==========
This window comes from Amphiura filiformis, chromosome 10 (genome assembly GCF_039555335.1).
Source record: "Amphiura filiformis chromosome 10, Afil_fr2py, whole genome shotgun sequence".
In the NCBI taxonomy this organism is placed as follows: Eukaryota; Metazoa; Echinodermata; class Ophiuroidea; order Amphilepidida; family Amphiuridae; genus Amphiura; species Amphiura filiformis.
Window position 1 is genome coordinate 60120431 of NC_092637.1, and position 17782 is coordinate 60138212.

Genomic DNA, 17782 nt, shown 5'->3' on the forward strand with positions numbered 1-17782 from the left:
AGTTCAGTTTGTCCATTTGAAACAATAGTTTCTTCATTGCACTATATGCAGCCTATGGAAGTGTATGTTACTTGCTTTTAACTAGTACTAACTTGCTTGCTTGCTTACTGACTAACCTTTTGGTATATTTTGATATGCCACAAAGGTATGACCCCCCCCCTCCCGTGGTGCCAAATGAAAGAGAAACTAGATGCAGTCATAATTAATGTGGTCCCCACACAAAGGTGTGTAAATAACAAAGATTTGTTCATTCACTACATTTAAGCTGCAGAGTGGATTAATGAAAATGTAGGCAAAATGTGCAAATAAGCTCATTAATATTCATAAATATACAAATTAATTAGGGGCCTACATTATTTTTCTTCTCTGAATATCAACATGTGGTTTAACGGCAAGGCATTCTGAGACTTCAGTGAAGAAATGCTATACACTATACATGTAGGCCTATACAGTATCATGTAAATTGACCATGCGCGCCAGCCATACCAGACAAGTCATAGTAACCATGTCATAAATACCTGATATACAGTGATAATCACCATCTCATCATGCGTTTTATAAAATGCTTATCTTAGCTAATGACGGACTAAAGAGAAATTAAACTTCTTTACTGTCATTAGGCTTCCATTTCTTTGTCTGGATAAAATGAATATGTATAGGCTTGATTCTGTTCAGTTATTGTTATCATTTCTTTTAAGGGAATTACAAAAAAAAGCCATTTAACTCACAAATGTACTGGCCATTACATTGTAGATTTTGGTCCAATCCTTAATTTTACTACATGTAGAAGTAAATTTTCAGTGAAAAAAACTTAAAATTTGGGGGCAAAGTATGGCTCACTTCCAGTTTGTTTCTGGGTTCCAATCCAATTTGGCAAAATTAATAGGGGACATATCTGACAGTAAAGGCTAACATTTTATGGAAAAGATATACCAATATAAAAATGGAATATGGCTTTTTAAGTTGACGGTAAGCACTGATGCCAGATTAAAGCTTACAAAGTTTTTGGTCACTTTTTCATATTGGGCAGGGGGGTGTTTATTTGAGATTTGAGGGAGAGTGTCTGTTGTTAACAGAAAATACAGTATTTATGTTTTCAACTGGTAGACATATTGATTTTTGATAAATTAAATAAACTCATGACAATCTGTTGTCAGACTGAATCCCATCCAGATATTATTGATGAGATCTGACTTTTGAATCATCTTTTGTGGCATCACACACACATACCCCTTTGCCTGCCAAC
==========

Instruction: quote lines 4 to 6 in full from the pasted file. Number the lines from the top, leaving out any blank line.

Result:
Window position 1 is genome coordinate 60120431 of NC_092637.1, and position 17782 is coordinate 60138212.

Genomic DNA, 17782 nt, shown 5'->3' on the forward strand with positions numbered 1-17782 from the left:
AGTTCAGTTTGTCCATTTGAAACAATAGTTTCTTCATTGCACTATATGCAGCCTATGGAAGTGTATGTTACTTGCTTTTAACTAGTACTAACTTGCTTGCTTGCTTACTGACTAACCTTTTGGTATATTTTGATATGCCACAAAGGTATGACCCCCCCCCTCCCGTGGTGCCAAATGAAAGAGAAACTAGATGCAGTCATAATTAATGTGGTCCCCACACAAAGGTGTGTAAATAACAAAGATTTGTTCATTCACTACATTTAAGCTGCAGAGTGGATTAATGAAAATGTAGGCAAAATGTGCAAATAAGCTCATTAATATTCATAAATATACAAATTAATTAGGGGCCTACATTATTTTTCTTCTCTGAATATCAACATGTGGTTTAACGGCAAGGCATTCTGAGACTTCAGTGAAGAAATGCTATACACTATACATGTAGGCCTATACAGTATCATGTAAATTGACCATGCGCGCCAGCCATACCAGACAAGTCATAGTAACCATGTCATAAATACCTGATATACAGTGATAATCACCATCTCATCATGCGTTTTATAAAATGCTTATCTTAGCTAATGACGGACTAAAGAGAAATTAAACTTCTTTACTGTCATTAGGCTTCCATTTCTTTGTCTGGATAAAATGAATATGTATAGGCTTGATTCTGTTCAGTTATTGTTATCATTTCTTTTAAGGGAATTACAAAAAAAAGCCATTTAACTCACAAATGTACTGGCCATTACATTGTAGATTTTGGTCCAATCCTTAATTTTACTACATGTAGAAGTAAATTTTCAGTGAAAAAAACTTAAAATTTGGGGGCAAAGTATGGCTCACTTCCAGTTTGTTTCTGGGTTCCAATCCAATTTGGCAAAATTAATAGGGGACATATCTGACAGTAAAGGCTAACATTTTATGGAAAAGATATACCAATATAAAAATGGAATATGGCTTTTTAAGTTGACGGTAAGCACTGATGCCAGATTAAAGCTTACAAAGTTTTTGGTCACTTTTTCATATTGGGCAGGGGGGTGTTTATTTGAGATTTGAGGGAGAGTGTCTGTTGTTAACAGAAAATACAGTATTTATGTTTTCAACTGGTAGACATATTGATTTTTGATAAATTAAATAAACTCATGACAATCTGTTGTCAGACTGAATCCCATCCAGATATTATTGATGAGATCTGACTTTTGAATCATCTTTTGTGGCATCACACACACATACCCCTTTGCCTGCCAAC